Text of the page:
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Bob Hall & George Green - Jammin' The Boogie

Rocket 88 - 3.27
I'm In A World Of Trouble - 5.33
Barrel House Boogie - 2.48
Foo Woo - 4.51
Great Western Boogie - 3.41
Shufflin' The Boogie - 3.49
Swanee River Boogie - 4.36
Why I'm Leaving You - 5.30
Too Late For That Now - 3.06
Jammin' The Boogie - 4.45

Pianists Bob Hall and George Green joined forces in the mid-1970s, adding a rhythm section and horns and making several boogie woogie records between 1977 and 1981 before Hall’s illness caused the band to break up in 1982. The two men played duo pianos, with Ian Stewart spelling one of them on occasion, plus bass guitarist Nick Dean, drummer Charlie Watts (when not touring with The Rolling Stones) plus trombonist John Picard, tenor saxophonist Al Gray and trumpeter Colin Smith. Black Lion likely gave the group its name The Bob Hall/George Green Boogie Boogie Band, though the name changed to Rocket 88 during its final year. The band’s successful debut recording at Swindon Arts Centre on June 12, 1977 (the source of Jammin’ the Boogie) led to further appearances there, though the personnel would change over the next few years.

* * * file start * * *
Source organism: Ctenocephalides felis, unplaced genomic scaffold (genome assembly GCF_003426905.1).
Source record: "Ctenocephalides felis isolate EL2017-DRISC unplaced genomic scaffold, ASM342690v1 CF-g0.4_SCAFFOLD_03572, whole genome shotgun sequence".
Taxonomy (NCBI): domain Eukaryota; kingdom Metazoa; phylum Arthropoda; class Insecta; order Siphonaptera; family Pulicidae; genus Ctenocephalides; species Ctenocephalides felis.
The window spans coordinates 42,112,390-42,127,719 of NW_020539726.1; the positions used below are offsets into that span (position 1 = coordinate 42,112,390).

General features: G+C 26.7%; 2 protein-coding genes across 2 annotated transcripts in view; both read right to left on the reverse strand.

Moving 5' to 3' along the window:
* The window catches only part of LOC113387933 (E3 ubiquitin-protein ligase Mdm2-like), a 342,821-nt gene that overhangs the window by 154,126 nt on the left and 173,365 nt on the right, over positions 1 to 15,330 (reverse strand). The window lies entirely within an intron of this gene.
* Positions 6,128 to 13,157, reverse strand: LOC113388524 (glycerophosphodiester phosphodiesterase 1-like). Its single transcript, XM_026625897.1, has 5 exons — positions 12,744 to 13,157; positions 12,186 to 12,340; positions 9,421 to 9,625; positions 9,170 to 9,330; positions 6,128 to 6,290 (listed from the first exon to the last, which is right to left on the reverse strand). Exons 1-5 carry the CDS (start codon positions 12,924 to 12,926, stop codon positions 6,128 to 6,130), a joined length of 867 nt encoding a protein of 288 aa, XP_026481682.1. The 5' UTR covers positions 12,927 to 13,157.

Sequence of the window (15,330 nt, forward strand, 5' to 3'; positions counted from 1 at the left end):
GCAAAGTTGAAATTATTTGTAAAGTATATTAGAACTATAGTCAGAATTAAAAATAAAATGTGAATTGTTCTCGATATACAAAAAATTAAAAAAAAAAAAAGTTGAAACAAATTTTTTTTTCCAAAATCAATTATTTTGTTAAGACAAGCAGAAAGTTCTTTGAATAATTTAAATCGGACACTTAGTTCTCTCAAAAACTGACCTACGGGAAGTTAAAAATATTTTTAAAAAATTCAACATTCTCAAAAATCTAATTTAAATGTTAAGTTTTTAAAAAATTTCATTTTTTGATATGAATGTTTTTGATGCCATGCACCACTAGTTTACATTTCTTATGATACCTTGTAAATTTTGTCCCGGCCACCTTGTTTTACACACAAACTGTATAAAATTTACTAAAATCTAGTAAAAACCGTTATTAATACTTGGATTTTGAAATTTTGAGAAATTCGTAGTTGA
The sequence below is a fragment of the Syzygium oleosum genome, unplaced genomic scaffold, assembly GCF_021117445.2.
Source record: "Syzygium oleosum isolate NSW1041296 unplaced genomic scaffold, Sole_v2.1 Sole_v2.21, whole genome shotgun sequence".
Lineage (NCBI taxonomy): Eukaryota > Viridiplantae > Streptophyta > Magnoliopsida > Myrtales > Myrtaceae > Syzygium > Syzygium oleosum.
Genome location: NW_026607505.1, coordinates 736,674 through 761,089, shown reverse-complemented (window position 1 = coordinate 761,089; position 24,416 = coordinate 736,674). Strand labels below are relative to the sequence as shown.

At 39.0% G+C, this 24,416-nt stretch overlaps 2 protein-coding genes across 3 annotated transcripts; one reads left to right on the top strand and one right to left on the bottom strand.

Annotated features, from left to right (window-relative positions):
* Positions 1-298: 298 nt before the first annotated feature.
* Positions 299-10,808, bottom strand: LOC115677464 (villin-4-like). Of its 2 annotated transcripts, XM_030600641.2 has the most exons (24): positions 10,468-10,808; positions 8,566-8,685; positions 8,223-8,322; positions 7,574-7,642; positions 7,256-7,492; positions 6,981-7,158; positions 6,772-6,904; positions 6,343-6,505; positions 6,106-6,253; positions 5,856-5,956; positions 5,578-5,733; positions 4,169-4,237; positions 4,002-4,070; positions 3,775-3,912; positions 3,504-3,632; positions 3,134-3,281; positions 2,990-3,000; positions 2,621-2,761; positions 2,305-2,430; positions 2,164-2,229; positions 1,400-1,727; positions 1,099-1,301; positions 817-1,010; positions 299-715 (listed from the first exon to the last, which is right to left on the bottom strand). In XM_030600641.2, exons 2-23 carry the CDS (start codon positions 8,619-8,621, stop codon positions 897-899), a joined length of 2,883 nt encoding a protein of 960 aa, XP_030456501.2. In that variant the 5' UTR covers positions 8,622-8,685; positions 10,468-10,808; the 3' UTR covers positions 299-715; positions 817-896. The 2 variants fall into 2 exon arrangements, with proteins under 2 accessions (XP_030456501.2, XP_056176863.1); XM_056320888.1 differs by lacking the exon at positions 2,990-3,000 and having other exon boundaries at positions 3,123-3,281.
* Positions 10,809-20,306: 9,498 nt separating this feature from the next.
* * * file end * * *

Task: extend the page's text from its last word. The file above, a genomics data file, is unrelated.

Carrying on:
Beginning with boogie woogie great Pete Johnson’s “Rocket 88,” Hall and Green provide a spirited backing for the horn soloists. Hall is the vocalist in Joe Turner’s “I’m in a World of Trouble,” which is dominated by the pianists’ bluesy tremolo. Colin Smith penned the breezy “Foo Woo,” which features his sassy muted trumpet fueled by the rhythm section. Johnson and his frequent piano partner Albert Ammons wrote and recorded the train-like “Barrel House Boogie” in 1941; Hall and Green add the rhythm section for their snappy rendition. The piano duo aren’t the first to give Stephen Foster’s “Swanee River” a boogie woogie arrangement (Pete Johnson preceded them by several decades), but their light-hearted, inventive setting gives new life to the nineteenth century American folk song. “Shufflin’ the Boogie” and “Jammin’ the Boogie” were both written by the somewhat obscure Hattie Young, whose songs were recorded by both Albert and Gene Ammons. Both pieces feature the full sextet.

 
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